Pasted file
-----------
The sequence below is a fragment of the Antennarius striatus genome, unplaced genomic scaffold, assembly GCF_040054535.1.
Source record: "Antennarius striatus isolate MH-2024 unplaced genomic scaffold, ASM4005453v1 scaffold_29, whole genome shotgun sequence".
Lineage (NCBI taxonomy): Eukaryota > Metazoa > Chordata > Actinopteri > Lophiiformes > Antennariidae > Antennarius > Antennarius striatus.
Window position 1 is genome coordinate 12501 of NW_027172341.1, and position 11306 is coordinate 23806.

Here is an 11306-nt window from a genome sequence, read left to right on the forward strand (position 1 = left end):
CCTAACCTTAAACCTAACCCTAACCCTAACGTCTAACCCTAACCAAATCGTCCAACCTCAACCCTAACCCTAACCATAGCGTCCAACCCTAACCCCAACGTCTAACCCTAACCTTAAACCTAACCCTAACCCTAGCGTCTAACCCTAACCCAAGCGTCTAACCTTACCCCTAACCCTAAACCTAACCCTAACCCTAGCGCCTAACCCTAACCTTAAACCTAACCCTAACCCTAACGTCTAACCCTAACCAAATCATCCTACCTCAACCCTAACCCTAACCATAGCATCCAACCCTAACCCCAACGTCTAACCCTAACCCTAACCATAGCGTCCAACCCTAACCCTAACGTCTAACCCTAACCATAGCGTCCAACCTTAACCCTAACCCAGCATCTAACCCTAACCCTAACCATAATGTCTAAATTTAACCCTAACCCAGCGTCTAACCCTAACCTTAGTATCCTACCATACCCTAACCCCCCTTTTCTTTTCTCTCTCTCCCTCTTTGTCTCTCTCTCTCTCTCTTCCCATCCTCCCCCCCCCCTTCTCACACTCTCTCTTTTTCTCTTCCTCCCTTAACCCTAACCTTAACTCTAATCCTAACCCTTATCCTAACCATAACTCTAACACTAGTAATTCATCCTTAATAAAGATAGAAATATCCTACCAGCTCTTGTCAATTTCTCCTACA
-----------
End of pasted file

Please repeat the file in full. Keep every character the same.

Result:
The sequence below is a fragment of the Antennarius striatus genome, unplaced genomic scaffold, assembly GCF_040054535.1.
Source record: "Antennarius striatus isolate MH-2024 unplaced genomic scaffold, ASM4005453v1 scaffold_29, whole genome shotgun sequence".
Lineage (NCBI taxonomy): Eukaryota > Metazoa > Chordata > Actinopteri > Lophiiformes > Antennariidae > Antennarius > Antennarius striatus.
Window position 1 is genome coordinate 12501 of NW_027172341.1, and position 11306 is coordinate 23806.

Here is an 11306-nt window from a genome sequence, read left to right on the forward strand (position 1 = left end):
CCTAACCTTAAACCTAACCCTAACCCTAACGTCTAACCCTAACCAAATCGTCCAACCTCAACCCTAACCCTAACCATAGCGTCCAACCCTAACCCCAACGTCTAACCCTAACCTTAAACCTAACCCTAACCCTAGCGTCTAACCCTAACCCAAGCGTCTAACCTTACCCCTAACCCTAAACCTAACCCTAACCCTAGCGCCTAACCCTAACCTTAAACCTAACCCTAACCCTAACGTCTAACCCTAACCAAATCATCCTACCTCAACCCTAACCCTAACCATAGCATCCAACCCTAACCCCAACGTCTAACCCTAACCCTAACCATAGCGTCCAACCCTAACCCTAACGTCTAACCCTAACCATAGCGTCCAACCTTAACCCTAACCCAGCATCTAACCCTAACCCTAACCATAATGTCTAAATTTAACCCTAACCCAGCGTCTAACCCTAACCTTAGTATCCTACCATACCCTAACCCCCCTTTTCTTTTCTCTCTCTCCCTCTTTGTCTCTCTCTCTCTCTCTTCCCATCCTCCCCCCCCCCTTCTCACACTCTCTCTTTTTCTCTTCCTCCCTTAACCCTAACCTTAACTCTAATCCTAACCCTTATCCTAACCATAACTCTAACACTAGTAATTCATCCTTAATAAAGATAGAAATATCCTACCAGCTCTTGTCAATTTCTCCTACA